This past July 2020 we honored what would have been the 75th birthday of Leonard Horowitz. Leonard Horowitz was a young furniture designer from New York, who created window displays for Bloomingdale’s and studied architecture. When Horowitz was 29, his father cut him off financially after discovering Leonard was gay, prompting him to move to South Beach to live with his mother.
In Miami, he met and formed an unlikely bond with Barbara Baer Capitman, who was thirty years his senior. They both shared a passion for preservation, design and Art Deco buildings. Horowitz helped Capitman co-found the Miami Design Preservation League in 1976. However, his contribution went well beyond that. Wanting to save the beachfront from flashy excess and to highlight its building’s unique design features, Horowitz created a pastel color palette to be used for painting the weathered, forgotten buildings. “I formulated my palette on the basis of sunset, sunrise, the summer and winter oceans and the sand on the beach, which used to be much more golden,” he said. “They all are natural sources, and they are the same ones that the original designers used. Within them are an infinite variety of pastels.”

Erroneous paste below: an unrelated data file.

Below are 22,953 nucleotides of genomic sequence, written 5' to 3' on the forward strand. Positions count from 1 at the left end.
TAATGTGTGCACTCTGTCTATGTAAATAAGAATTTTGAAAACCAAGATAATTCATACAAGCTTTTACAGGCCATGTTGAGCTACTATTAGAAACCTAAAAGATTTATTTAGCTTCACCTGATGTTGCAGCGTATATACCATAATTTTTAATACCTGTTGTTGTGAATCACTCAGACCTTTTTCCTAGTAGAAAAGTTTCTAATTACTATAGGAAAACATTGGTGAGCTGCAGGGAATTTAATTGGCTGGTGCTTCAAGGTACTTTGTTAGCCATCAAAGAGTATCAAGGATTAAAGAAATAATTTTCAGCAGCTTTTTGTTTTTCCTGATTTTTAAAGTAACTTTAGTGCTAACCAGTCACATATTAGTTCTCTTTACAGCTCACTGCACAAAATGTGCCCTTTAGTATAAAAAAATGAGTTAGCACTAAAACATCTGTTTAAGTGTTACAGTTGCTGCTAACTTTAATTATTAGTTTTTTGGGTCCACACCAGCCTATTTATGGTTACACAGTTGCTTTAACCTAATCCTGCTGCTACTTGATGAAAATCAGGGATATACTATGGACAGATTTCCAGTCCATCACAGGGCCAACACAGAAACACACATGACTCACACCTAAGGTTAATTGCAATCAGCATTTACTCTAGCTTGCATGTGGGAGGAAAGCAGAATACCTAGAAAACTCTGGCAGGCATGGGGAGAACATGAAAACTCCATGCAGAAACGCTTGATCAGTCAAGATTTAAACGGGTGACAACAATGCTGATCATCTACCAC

Horowitz presented his palette to the director of community development and asked if they could try out the colors on the white monotone Friedman’s Bakery on the corner of 7th and Washington Avenue. The initial reactions weren’t too positive, but Horowitz eventually won the community over. In 1982, Friedman’s Bakery was featured on the cover of Progressive Architecture magazine. As a result, South Beach became a popular backdrop for photo and model shoots as well as TV shows like Miami Vice. In 1985, the Breakwater hotel was chosen by photographer Bruce Weber, for an iconic photo shoot & commercial for Calvin Klein’s perfume “Obsession”.
Thereafter, Horowitz’s tropical colors attracted international attention, as Art Deco building after building were restored in his pastel palette. Sadly, four years later in May 1989, Horowitz died from complications of the AIDS virus at age forty-three. “Without Lenny, the Art Deco District would not have the same kind of vitality, imagination and aesthetic,” said developer and close friend Tony Goldman.